The government has today announced the details of the pay framework for the civil service for 2022/23. This framework, known as the Pay Remit Guidance, applies to departments, agencies and non-departmental public bodies, but doesn’t apply to the devolved administrations who have their own arrangements.
The framework sets out a basic level of increase that can be distributed by employers. That has been set at 2%, plus up to an additional 1% if a case can be made to the relevant minister and linked to workforce strategy.
This is essentially the approach that applied to last year’s pay pause, where those figures were 1.5% plus 1%.
Government ignores cost of living crisis
The approach from the government is essentially to ignore the cost of living crisis, which is already eroding the spending power of civil servants. Inflation is expected to average 7.4% this year and may well peak at over 10%.
On Monday, the Governor of the Bank of England predicted that we will see a “historic shock” to incomes in the UK this year, unprecedented since the 1970s. The Office for Budget Responsibility last week suggested that UK household real income this year would contract at the sharpest rate since records began in the 1950s.
So faced with this unprecedented cost of living crisis, the government has decided to abandon its own workforce to face this alone. It is lamentable that in face of this crisis, no attempt has been made to soften the blow for those who have spent the last two years helping the country through the health and economic emergencies.
Ministers, with their fingers in their ears, are trying to pretend it is business as usual. Already faced with a decade of pay austerity that has seen the real incomes of civil servants fall by over 10%, the government’s refusal to even attempt to address this year’s crisis will see civil service salary levels fall further behind, as the private sector tries to address rising inflation.
The government knows that pay levels are already uncompetitive, and this decision means that not only are ministers content for salary levels to fall further behind, but they take no responsibility for supporting public servants through this unprecedented economic shock.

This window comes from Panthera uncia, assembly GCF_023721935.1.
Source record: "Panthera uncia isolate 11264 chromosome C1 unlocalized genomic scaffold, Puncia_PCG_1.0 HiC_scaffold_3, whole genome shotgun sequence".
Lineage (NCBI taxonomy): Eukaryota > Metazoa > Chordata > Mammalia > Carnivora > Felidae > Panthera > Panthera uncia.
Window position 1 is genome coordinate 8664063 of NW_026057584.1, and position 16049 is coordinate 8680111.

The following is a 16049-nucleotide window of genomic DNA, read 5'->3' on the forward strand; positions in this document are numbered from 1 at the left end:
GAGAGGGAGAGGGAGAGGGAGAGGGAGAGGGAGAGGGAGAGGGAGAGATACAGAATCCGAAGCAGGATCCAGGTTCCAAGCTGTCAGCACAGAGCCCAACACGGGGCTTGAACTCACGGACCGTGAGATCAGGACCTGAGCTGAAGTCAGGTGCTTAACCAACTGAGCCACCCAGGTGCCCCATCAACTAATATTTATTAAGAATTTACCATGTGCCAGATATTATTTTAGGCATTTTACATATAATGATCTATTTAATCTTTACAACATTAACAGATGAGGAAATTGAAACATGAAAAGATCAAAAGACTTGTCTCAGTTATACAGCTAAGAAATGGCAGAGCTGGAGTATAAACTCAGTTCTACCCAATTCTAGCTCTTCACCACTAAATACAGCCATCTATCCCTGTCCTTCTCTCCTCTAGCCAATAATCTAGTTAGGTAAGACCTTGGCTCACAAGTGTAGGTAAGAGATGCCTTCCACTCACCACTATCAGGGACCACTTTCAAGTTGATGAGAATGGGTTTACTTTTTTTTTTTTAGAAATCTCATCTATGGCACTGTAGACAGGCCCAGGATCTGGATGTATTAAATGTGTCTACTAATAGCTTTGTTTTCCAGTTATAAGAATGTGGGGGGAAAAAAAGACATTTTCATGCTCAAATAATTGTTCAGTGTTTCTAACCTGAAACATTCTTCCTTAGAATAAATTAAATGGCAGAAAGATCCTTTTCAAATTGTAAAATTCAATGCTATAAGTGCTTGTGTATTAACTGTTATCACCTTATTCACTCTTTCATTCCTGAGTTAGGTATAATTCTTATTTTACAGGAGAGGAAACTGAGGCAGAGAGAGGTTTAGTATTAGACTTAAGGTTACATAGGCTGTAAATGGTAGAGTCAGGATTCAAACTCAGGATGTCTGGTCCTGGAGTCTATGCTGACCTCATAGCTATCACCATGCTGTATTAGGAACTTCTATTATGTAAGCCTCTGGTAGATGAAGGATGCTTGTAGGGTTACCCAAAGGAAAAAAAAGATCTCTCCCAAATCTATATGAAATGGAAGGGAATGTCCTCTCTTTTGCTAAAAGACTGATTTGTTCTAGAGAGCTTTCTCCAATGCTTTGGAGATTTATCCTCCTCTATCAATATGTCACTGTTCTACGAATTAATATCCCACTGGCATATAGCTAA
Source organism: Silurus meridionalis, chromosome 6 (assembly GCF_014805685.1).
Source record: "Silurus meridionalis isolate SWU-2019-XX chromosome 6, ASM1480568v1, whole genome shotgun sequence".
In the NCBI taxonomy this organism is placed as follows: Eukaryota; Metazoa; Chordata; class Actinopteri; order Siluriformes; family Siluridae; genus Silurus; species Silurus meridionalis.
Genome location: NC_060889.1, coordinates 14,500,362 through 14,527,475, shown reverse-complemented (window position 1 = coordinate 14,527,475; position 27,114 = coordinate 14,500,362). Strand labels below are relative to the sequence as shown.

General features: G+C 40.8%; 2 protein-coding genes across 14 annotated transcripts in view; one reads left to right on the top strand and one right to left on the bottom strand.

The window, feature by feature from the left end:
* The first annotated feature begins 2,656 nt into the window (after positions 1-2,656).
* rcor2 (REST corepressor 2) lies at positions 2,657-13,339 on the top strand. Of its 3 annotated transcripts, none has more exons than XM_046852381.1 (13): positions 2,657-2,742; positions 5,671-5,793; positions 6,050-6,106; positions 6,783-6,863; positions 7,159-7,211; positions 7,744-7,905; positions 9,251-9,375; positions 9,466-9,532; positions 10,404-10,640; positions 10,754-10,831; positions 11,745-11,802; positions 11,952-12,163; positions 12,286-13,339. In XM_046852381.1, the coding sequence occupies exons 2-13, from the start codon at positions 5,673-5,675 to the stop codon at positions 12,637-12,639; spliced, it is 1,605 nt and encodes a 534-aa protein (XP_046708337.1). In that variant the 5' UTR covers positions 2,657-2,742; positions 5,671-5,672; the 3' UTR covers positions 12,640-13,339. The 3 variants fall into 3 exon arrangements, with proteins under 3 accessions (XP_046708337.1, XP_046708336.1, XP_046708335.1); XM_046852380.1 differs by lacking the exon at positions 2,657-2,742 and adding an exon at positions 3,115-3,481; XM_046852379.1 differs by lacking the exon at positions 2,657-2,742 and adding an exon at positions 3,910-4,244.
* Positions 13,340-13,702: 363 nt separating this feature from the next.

There has never been a clearer example of how the current system for dealing with civil service pay is broken. Unreformed for a quarter of a century, it is essentially a cost control mechanism for the Chancellor, that may deliver a few scraps occasionally to employers if they can jump through the hoops placed in their way. Modern public services that need to recruit and retain the best talent need a reward system that supports their workforce plans and will ultimately help deliver more effective and efficient public services.
Instead, we have uncompetitive pay, an approach to flexible working that’s trying to turn back the clock by 20 years, and ministers who fail to see the damage that constantly trashing the reputation of its workforce will have on morale and attracting new talent.
Over the next few weeks, we will be briefing reps on this year’s Pay Remit Guidance to support the negotiations on this year’s pay round.
In every employer, we will be consulting members on the comprehensive pay claims that we will be submitting, not only to seek to address this year’s cost of living crisis, but also to recognise the challenges in each of the employers where we have members. We want to ensure that every employer seeks to exploit the flexibilities that are there, however limited these are.
As a member-led union, we will consult and ballot members on the outcome of employer pay negotiations.
Dave Penman is General Secretary of the FDA